|BEING PREPARED - READ ONLINE|
In an emergency, you need to have some cash available, not just credit cards. The entire banking system may be fairly stable, but that doesn't mean that your local money machine is going to be operational when you need it. A long holiday weekend, let alone a natural disaster, can empty most of the machines. You should have about $30 per person available at all times. This is enough to buy bare necessities if you are forced out of your home by a disaster. It may be peanut butter and jelly and tap water, but you won't starve.
Keep some of the money tucked away in the house for the big emergency, but everyone should carry some of it with them. From the time our girls were old enough to be out of the house without me or their father, they have carried an emergency $20 bill folded and tucked away in a pocket of their wallet. A good place for it is behind the card with the contact information on it. $20 is enough for a cab ride home from almost anywhere if the car breaks down or your designated driver gets drunk. Let them know that if they use their emergency twenty they need to tell you right away so you can replace it.
Every so often, make the kids show you their emergency twenty just to make sure it's still there. If they have spent it, replace it immediately. They may get punished for misusing it or required to make up the money, but don't let them walk around without enough money to help them in an emergency. And don't forget the adults. Your emergency money needs to be tucked away too. Most of us frequently spend the last dollar in our wallet before we get to the bank for cash. Emergency money needs to be kept separate or it will not be there when you need it.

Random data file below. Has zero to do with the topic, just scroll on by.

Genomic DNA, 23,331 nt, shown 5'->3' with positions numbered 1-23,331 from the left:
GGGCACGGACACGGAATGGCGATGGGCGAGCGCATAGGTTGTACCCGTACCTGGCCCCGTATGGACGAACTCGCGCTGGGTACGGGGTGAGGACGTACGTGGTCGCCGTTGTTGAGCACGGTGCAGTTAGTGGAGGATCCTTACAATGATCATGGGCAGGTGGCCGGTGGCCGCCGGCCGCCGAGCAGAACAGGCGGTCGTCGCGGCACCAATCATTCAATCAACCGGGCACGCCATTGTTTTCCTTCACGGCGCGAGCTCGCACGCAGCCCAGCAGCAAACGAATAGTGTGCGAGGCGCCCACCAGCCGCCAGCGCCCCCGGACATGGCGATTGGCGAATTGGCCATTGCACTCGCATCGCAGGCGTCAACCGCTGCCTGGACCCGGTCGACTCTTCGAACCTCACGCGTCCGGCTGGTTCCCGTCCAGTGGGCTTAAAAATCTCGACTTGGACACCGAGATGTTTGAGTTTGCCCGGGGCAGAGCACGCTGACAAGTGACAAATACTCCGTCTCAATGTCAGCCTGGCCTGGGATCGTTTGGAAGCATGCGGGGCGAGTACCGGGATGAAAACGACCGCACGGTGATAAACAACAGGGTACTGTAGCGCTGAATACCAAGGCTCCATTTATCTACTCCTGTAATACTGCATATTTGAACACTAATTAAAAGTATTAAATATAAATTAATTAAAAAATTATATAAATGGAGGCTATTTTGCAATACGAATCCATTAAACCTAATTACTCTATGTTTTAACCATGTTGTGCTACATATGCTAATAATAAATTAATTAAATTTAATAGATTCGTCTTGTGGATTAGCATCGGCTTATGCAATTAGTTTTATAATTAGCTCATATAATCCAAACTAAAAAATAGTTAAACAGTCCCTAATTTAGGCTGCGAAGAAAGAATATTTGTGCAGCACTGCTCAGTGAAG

I keep some money in the cars too. The plastic tubes that miniature M&Ms come in are perfect for holding quarters. You can easily store about $10 in the glove compartment and it is really handy for parking meters. If you use coin-operated washers, keep an extra supply of quarters with your laundry stuff. Make sure you always have a full tube of quarters in reserve. In an emergency, it is easy enough to grab the tubes of quarters as part of your emergency cash.
Once you have everyone in the family supplied with some personal emergency money, then think about tucking away some cash in the house for disasters. Pick a safe place, make sure all the adults know where it is, and check it whenever you make the kids show you that they still have their money. Keep this cash in tens or twenties, and don't keep so much that it will ruin your finances if it gets lost or stolen. Remember, this is just to tide you over for a few days if the banks are out of service. Do not try to keep your life savings under the mattress.
You don't have to do this all at once. You probably can't get fully supplied with emergency cash from one paycheck. Start with the kids, since they don't have the credit cards or the checkbook. If you need to start with $10 and work up, do that. Eat the M&Ms and start taking the quarters from Dad's change jar. Plan to get the money put away over the next few months and then all you have to do is replace it if you use it.